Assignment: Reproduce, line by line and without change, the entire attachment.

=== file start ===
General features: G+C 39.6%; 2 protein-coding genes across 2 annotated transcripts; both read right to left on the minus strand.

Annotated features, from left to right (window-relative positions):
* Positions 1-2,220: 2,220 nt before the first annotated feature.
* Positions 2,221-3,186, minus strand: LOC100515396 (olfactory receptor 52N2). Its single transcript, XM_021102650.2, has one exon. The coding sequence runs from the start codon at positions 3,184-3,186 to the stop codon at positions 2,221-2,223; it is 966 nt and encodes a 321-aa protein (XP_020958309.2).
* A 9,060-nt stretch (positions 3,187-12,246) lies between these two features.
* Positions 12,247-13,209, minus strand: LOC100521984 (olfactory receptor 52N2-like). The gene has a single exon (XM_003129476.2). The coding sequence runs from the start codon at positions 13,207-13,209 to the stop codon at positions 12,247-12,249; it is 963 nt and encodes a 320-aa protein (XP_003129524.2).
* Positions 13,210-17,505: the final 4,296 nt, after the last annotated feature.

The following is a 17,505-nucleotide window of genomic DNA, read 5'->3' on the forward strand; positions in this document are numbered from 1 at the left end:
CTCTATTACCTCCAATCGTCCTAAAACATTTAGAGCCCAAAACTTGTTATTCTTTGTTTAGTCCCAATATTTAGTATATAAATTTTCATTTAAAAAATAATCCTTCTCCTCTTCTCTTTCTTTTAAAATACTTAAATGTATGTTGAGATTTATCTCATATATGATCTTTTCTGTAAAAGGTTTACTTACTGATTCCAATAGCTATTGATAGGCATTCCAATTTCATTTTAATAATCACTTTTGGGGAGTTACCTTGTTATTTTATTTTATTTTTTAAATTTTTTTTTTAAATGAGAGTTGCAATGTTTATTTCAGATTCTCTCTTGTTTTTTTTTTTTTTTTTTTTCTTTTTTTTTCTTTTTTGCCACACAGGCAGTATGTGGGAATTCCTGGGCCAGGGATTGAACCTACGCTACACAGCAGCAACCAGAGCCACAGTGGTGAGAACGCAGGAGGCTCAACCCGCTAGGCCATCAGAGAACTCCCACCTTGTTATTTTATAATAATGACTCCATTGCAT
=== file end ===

General features: G+C 39.6%; 2 protein-coding genes across 2 annotated transcripts; both read right to left on the minus strand.

Annotated features, from left to right (window-relative positions):
* Positions 1-2,220: 2,220 nt before the first annotated feature.
* Positions 2,221-3,186, minus strand: LOC100515396 (olfactory receptor 52N2). Its single transcript, XM_021102650.2, has one exon. The coding sequence runs from the start codon at positions 3,184-3,186 to the stop codon at positions 2,221-2,223; it is 966 nt and encodes a 321-aa protein (XP_020958309.2).
* A 9,060-nt stretch (positions 3,187-12,246) lies between these two features.
* Positions 12,247-13,209, minus strand: LOC100521984 (olfactory receptor 52N2-like). The gene has a single exon (XM_003129476.2). The coding sequence runs from the start codon at positions 13,207-13,209 to the stop codon at positions 12,247-12,249; it is 963 nt and encodes a 320-aa protein (XP_003129524.2).
* Positions 13,210-17,505: the final 4,296 nt, after the last annotated feature.

The following is a 17,505-nucleotide window of genomic DNA, read 5'->3' on the forward strand; positions in this document are numbered from 1 at the left end:
CTCTATTACCTCCAATCGTCCTAAAACATTTAGAGCCCAAAACTTGTTATTCTTTGTTTAGTCCCAATATTTAGTATATAAATTTTCATTTAAAAAATAATCCTTCTCCTCTTCTCTTTCTTTTAAAATACTTAAATGTATGTTGAGATTTATCTCATATATGATCTTTTCTGTAAAAGGTTTACTTACTGATTCCAATAGCTATTGATAGGCATTCCAATTTCATTTTAATAATCACTTTTGGGGAGTTACCTTGTTATTTTATTTTATTTTTTAAATTTTTTTTTTAAATGAGAGTTGCAATGTTTATTTCAGATTCTCTCTTGTTTTTTTTTTTTTTTTTTTTCTTTTTTTTTCTTTTTTGCCACACAGGCAGTATGTGGGAATTCCTGGGCCAGGGATTGAACCTACGCTACACAGCAGCAACCAGAGCCACAGTGGTGAGAACGCAGGAGGCTCAACCCGCTAGGCCATCAGAGAACTCCCACCTTGTTATTTTATAATAATGACTCCATTGCAT